The difference between what is suburban and urban isn't the number of streets. There is way more that goes into it than that. I also in no way mentioned any kind of utopia, and just because something is in the past doesn't mean it was better, nor should we look at the past in such a romantic way. You seem to have some very superficial/preconceived notions of what constitutes urban and suburban, and that is, by the way, no insult or say that you are stupid, but instead I mean that your definition of both are incredibly low-res and vague to which we won't be able to go into the matter nor be able to come to a sensible compromise on the subject because our frames on what is urban vs. suburban clearly vary wildly. Again I don't want this to come off as if either of us is right or wrong, or as if this is some kind of take down, because it isn't. There are simply enormous gaps here and you are making incredible assumptions that do not make sense.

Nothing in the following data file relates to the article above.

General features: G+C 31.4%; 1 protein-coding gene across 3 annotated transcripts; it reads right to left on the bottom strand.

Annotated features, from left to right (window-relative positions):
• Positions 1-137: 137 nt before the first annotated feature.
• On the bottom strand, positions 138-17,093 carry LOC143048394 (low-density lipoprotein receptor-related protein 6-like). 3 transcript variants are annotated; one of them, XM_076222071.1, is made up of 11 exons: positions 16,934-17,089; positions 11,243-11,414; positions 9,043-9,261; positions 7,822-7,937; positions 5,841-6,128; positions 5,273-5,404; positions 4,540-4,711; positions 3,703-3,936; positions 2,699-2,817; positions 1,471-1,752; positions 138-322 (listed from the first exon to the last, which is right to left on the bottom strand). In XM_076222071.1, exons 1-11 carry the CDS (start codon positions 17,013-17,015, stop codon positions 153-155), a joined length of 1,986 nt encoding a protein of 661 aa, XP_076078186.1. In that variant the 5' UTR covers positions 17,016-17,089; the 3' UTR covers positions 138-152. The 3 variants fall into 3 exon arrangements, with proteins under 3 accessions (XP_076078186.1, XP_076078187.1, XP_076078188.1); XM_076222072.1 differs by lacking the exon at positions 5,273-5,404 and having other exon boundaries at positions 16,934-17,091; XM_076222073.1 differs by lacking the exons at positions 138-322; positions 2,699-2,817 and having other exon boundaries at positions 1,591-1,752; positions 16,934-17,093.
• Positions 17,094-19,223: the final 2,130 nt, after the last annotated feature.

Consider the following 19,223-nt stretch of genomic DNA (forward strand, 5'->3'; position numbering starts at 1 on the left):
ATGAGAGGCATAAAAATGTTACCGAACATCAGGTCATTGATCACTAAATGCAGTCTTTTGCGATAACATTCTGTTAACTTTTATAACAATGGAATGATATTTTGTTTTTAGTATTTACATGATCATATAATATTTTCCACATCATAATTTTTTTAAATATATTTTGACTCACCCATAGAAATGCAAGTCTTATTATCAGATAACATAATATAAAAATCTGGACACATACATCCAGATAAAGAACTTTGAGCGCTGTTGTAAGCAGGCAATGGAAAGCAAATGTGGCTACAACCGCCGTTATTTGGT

I think that some people's utopian idea of urbanism is one without cars. I'm not saying you want this utopia, so please pardon me if I implied it.

 

But this design is essentially car-less, unless one counts the presumed parking garages we think might be below.

 

What assumptions am I making that do not make sense? I've never been to an urban place without streets. Usually the more streets, the more urban. This place has a ring around it, which to me gives the feel of a faux-urban suburban development like Market Street in The Woodlands. Sure, it's pedestrian friendly once you get there, but so is the Exxon campus and even that is half-baked urbanism.